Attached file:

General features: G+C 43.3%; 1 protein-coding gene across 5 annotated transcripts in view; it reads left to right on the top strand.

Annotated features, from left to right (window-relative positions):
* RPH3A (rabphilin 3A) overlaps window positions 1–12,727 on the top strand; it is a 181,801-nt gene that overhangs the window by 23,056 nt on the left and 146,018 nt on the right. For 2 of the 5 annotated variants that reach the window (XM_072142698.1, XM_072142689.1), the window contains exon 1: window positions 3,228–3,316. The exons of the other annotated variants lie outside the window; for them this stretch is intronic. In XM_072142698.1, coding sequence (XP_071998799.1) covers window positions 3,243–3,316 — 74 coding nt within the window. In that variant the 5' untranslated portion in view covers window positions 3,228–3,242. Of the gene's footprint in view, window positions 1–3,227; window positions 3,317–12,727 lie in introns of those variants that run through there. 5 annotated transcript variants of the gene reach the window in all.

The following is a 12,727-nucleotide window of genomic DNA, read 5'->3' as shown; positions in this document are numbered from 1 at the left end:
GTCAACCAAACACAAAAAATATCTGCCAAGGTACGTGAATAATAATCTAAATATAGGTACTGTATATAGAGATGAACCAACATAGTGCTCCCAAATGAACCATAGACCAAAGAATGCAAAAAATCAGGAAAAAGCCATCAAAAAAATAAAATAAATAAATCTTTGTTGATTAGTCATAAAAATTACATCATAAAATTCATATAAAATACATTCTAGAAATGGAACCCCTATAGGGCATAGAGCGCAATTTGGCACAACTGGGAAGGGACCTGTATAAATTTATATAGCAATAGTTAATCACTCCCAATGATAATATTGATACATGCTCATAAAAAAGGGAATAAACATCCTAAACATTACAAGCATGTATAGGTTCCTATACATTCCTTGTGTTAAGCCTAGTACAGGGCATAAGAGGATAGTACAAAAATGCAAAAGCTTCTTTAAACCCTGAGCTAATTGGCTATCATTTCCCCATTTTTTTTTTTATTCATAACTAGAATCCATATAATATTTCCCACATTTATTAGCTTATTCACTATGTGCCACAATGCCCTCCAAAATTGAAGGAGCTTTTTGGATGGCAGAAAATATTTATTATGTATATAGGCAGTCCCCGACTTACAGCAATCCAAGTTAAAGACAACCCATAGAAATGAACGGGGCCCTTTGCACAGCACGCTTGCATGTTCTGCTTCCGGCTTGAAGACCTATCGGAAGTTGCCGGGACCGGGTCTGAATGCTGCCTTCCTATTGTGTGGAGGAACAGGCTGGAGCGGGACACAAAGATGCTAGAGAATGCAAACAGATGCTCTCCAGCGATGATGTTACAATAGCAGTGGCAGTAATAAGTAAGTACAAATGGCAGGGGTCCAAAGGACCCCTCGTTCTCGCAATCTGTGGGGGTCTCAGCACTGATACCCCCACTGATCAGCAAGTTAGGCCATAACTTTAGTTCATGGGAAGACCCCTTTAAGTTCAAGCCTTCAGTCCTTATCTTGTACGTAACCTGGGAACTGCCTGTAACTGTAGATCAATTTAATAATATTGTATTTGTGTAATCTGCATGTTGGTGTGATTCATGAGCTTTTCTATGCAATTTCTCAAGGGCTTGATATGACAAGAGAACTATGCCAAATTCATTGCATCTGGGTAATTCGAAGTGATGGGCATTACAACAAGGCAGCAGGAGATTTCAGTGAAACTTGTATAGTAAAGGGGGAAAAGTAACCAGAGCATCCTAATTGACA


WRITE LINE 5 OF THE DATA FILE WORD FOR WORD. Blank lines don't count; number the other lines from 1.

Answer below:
GTCAACCAAACACAAAAAATATCTGCCAAGGTACGTGAATAATAATCTAAATATAGGTACTGTATATAGAGATGAACCAACATAGTGCTCCCAAATGAACCATAGACCAAAGAATGCAAAAAATCAGGAAAAAGCCATCAAAAAAATAAAATAAATAAATCTTTGTTGATTAGTCATAAAAATTACATCATAAAATTCATATAAAATACATTCTAGAAATGGAACCCCTATAGGGCATAGAGCGCAATTTGGCACAACTGGGAAGGGACCTGTATAAATTTATATAGCAATAGTTAATCACTCCCAATGATAATATTGATACATGCTCATAAAAAAGGGAATAAACATCCTAAACATTACAAGCATGTATAGGTTCCTATACATTCCTTGTGTTAAGCCTAGTACAGGGCATAAGAGGATAGTACAAAAATGCAAAAGCTTCTTTAAACCCTGAGCTAATTGGCTATCATTTCCCCATTTTTTTTTTTATTCATAACTAGAATCCATATAATATTTCCCACATTTATTAGCTTATTCACTATGTGCCACAATGCCCTCCAAAATTGAAGGAGCTTTTTGGATGGCAGAAAATATTTATTATGTATATAGGCAGTCCCCGACTTACAGCAATCCAAGTTAAAGACAACCCATAGAAATGAACGGGGCCCTTTGCACAGCACGCTTGCATGTTCTGCTTCCGGCTTGAAGACCTATCGGAAGTTGCCGGGACCGGGTCTGAATGCTGCCTTCCTATTGTGTGGAGGAACAGGCTGGAGCGGGACACAAAGATGCTAGAGAATGCAAACAGATGCTCTCCAGCGATGATGTTACAATAGCAGTGGCAGTAATAAGTAAGTACAAATGGCAGGGGTCCAAAGGACCCCTCGTTCTCGCAATCTGTGGGGGTCTCAGCACTGATACCCCCACTGATCAGCAAGTTAGGCCATAACTTTAGTTCATGGGAAGACCCCTTTAAGTTCAAGCCTTCAGTCCTTATCTTGTACGTAACCTGGGAACTGCCTGTAACTGTAGATCAATTTAATAATATTGTATTTGTGTAATCTGCATGTTGGTGTGATTCATGAGCTTTTCTATGCAATTTCTCAAGGGCTTGATATGACAAGAGAACTATGCCAAATTCATTGCATCTGGGTAATTCGAAGTGATGGGCATTACAACAAGGCAGCAGGAGATTTCAGTGAAACTTGTATAGTAAAGGGGGAAAAGTAACCAGAGCATCCTAATTGACA